I had a hard time getting out of bed this morning. We slept in a bit then as the sun began to warm the chilly day, we got our act together, got Cali settled then drove the few kilometers down to the ferry landing at Lévis. Being mid morning on a Monday, there weren’t many people boarding the craft for the short ride across the St. Lawrence. The skyline is dominated by the beautiful Chateau Frontenac opened in 1893 with its eighteen floors and 611 rooms. Amazing views from the water as we landed in Old Quebec.
I had read somewhere online that walking up the stairs rather than going up the funicular would yield better views and add a little exercise to our day, so we set off to climb Cap Diamanté by finding the steps. We must have missed the staircase in the center and were soon walking through an old residential neighborhood hemmed in on a narrow strip of land following the river and bounded by the cliffs of the cape. We asked a passing woman out walking her twin collies where we might find the steps and she pointed us a bit further on near a small hostel. There we found an extremely steep set of four hundred wooden steps going straight up the bluff onto the Plains de Abraham. It was a favorite place for athletic types to run up and down for cardio.
At the top we were on the plains adjacent to the Citadel and walked the perimeter along the cliff to get views of the river and Lévis on the far banks. We spent some time exploring around the old fort which is still an active military base today. We walked over a rickety metal bridge then dropped down into the upper section of the old city. The streets are beautiful, many still cobblestone, with a charming European feel. Colorful cafes and shops occupied the historic buildings along the main streets.
We walked through the lobby in le Chateau Frontenac and had a look inside. Very elegant with upscale shops and an invitation to a formal afternoon tea. The interior plaza out front was all the original old stone walls with, of course, even more plaques for PJ to read. It was two in the afternoon by this time and we were beginning to get a little hungry. We found a small cafe next to the hotel and sat down to lunch.
We sat outside in a small courtyard kept protected from the wind by a stone wall. We basked in the sun and ordered up a crepe for PJ and a baguette for me. The ambiance was relaxing and we took our time to enjoy the food and watch the eclectic clientele dining in the cafe. The eccentric old couple with the cat in a stroller drew quite the reaction as they were rolling Felix out after their meal. Good food and quality time together. We thanked our waitress and headed back out to the plaza.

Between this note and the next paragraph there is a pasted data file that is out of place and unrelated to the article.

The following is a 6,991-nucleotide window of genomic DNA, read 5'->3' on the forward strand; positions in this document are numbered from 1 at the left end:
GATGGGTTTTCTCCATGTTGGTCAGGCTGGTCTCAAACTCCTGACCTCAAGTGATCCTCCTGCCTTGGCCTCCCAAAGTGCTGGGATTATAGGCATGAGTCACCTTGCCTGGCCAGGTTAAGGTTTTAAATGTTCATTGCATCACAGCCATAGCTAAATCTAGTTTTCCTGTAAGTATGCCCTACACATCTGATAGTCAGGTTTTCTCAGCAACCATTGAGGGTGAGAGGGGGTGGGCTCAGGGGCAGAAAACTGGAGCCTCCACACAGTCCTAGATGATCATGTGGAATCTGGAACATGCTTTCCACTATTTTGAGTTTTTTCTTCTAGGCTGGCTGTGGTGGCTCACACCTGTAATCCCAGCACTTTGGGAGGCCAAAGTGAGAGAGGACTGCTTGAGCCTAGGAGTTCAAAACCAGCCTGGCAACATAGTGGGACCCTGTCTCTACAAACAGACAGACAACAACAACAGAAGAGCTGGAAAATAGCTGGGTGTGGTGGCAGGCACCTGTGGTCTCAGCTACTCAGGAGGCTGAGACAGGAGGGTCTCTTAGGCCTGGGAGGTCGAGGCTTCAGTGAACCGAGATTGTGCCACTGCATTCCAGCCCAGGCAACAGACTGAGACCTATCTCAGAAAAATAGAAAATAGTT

Buskers are playing music throughout the old city, here on the mesa overlooking the river, a saxophone player was putting out soothing sounds as tired tourists took a load off of their feet on the benches surrounding the statue in the center. Reminded me of our friend Janine who would man a station on the marathon route back home and serenade the runners with her sax. We admired the views and watched the crowds then climbed into the funicular with a dozen of our closest friends. Kind of like that sixties fad where they’d see how many people you could cram into a phone booth. Oh yeah, speaking of phone booths, they actually have some of those antique things here in the city. Kids were perplexed wondering what they are and a woman passing by got a laugh out of us staging a photo in one.
Down on the Rue de Petit Champlain, we wandered the colorful shops going in a few but mostly just strolling the walking avenues taking in the feel of the place. Musicians on every street corner, a man was playing a harp, a classical guitarist, a washtub poor boys style band and a pianist in the square. A magical place. PJ got caught up in the moment and bought herself a cute French style cap in a little boutique on the Rue. People from all over the world and selfie sticks galore.
We turned up the side lane that took us up to the Place Royale, the heart of the old center. This small, but picturesque plaza is where Champlain originally established the city in the early 1600s. It is considered the Basse-Ville, the birthplace of French America. We looked at a set of ruins from the beginning settlers and PJ got a good read in on the plaque while the guitarist serenaded from the square in front the Eglise Notre Dame des Victoires. It was late afternoon and the day had gotten away from us by this point and it was time to get home and service the dog.
We took a final pass through the shopping streets savoring the atmosphere and taking it slow to be truly present in the experience then we loaded ourselves back on the ferry for the fun boat ride back to Lévis. People were bustling, hurrying out to their cars and racing to catch buses. We are glad not to have any pressing affairs.
A vegetable stand caught our eye along the open fields as we drew nearer to our campground so we pulled in and butchered some French while the folks in the stand worked on their definitely better English. We bought some local honey, cucumbers, a cheese baguette and two jars of homemade jam. After our amazingly tasty jam experience in Fundy, we are big fans of the home brewed road side confections. Cali was glad to have us home and we sat back and watched some Breaking Bad while eating the fresh cheese from yesterday with the baguette from the farm stand. Tres bien.